How Do I Know If I Need To Probate?

Posted by smith clea on October 2nd, 2022

If someone has died and there are no beneficiaries, the assets may need to be administered by the court.
 
This is called probate.
 
There are several ways this can happen:
 
  • You need probate if someone has died leaving assets held in their sole name (as opposed to jointly owned or in trust) and,
  • If there is no will and the deceased person's assets will be distributed according to the rules of intestacy.
 
A probate court must issue a summons for the appointment of an administrator.
 
If your loved one died without leaving a will and beneficiaries were named in a trust agreement or other document, you would also need to file a complaint with the probate court.
 
If your loved one has left behind more than just their own name as it appears on their bank accounts and deeds.
 
Then you'll need to file a separate petition asking for approval from the judge overseeing probate proceedings before moving forward with any changes made in those accounts (such as transferring funds).
 
The will does not nominate executors who are alive.
 

Wills, Trusts, And Powers Of Attorney Are The Foundation Of Any Estate Plan.

 
These legal documents help you plan for your future by naming who will receive what from your property after you die.
 
You can create these documents yourself or hire an attorney to do it for you.
 
But, if someone else is making decisions about your property without consulting with them first (such as a creditor), then this could be considered a will fraud or power of attorney fraud and could result in criminal charges being filed against that person!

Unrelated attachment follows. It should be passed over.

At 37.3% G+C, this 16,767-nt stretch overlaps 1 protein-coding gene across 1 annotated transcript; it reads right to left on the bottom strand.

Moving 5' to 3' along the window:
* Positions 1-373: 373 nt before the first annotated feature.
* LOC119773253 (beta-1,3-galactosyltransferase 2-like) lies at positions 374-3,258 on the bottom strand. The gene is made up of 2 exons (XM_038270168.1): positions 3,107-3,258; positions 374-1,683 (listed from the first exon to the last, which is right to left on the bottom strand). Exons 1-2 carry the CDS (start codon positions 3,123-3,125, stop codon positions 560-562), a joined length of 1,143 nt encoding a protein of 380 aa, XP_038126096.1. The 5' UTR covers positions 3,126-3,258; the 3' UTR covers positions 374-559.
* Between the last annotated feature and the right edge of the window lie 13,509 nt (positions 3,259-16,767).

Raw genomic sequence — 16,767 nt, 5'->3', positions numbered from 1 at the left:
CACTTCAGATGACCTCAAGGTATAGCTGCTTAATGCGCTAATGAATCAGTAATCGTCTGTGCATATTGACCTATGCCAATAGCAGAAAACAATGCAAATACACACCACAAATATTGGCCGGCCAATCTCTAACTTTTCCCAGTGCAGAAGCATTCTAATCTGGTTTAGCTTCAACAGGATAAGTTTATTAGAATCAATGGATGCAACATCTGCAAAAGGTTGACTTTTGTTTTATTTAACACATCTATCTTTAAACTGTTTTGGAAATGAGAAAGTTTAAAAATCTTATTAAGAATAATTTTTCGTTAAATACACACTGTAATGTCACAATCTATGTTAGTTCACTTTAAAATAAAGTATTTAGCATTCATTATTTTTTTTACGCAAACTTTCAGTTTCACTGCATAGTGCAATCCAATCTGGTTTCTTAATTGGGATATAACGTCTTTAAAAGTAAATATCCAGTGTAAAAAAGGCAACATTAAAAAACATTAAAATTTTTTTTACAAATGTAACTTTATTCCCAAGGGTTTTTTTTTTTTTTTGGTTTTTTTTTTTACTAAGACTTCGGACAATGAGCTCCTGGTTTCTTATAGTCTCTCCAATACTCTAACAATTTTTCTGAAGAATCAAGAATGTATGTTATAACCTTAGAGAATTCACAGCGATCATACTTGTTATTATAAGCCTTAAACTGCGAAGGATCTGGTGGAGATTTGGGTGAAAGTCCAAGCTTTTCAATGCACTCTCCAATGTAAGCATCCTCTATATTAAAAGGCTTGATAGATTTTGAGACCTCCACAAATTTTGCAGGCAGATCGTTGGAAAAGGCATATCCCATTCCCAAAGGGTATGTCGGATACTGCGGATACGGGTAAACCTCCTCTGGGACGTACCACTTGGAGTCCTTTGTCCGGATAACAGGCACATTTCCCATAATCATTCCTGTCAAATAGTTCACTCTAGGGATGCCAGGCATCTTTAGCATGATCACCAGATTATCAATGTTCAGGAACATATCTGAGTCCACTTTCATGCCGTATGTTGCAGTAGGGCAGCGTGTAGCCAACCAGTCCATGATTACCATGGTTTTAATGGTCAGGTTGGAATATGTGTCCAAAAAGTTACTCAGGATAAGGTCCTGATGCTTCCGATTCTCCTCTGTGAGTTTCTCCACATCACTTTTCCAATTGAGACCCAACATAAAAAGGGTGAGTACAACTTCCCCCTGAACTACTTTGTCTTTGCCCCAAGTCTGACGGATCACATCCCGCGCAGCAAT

If a will does not appoint an executor, it is invalid.
 
The court will then appoint an administrator to manage the estate.
 
An executor must be someone who is of sound mind and has no interest in the estate.
They can be anyone from your brother or sister to your neighbor down the street as long as they are willing and able to carry out your wishes when you're gone!
 
If there are sufficient assets and no one has been appointed to administer them, a court order may be needed.
 
If there are sufficient assets and no one has been appointed to administer them, a court order may be needed.
 
The court will appoint someone to administer the deceased's estate.
 
It will determine how the assets are to be distributed and who is responsible for paying any debts.
 

Conclusion

 
If there are sufficient assets and no one has been appointed to administer them, a court order may be needed.
 
The court will appoint someone to administer the deceased's estate.
 
It will determine how the assets are to be distributed and who is responsible for paying any debts.
 

About The Author

 
Clea Smith is a USA-based author on Legal issues related to estate planning, will and trust, business law, and elder law. Clea Smith does her best writing on these topics that help users to find the best solutions to their FAQ on estate planning attorney, probate, living trust vs will, and more about legal family issues.

Like it? Share it!


smith clea

About the Author

smith clea
Joined: February 6th, 2020
Articles Posted: 91

More by this author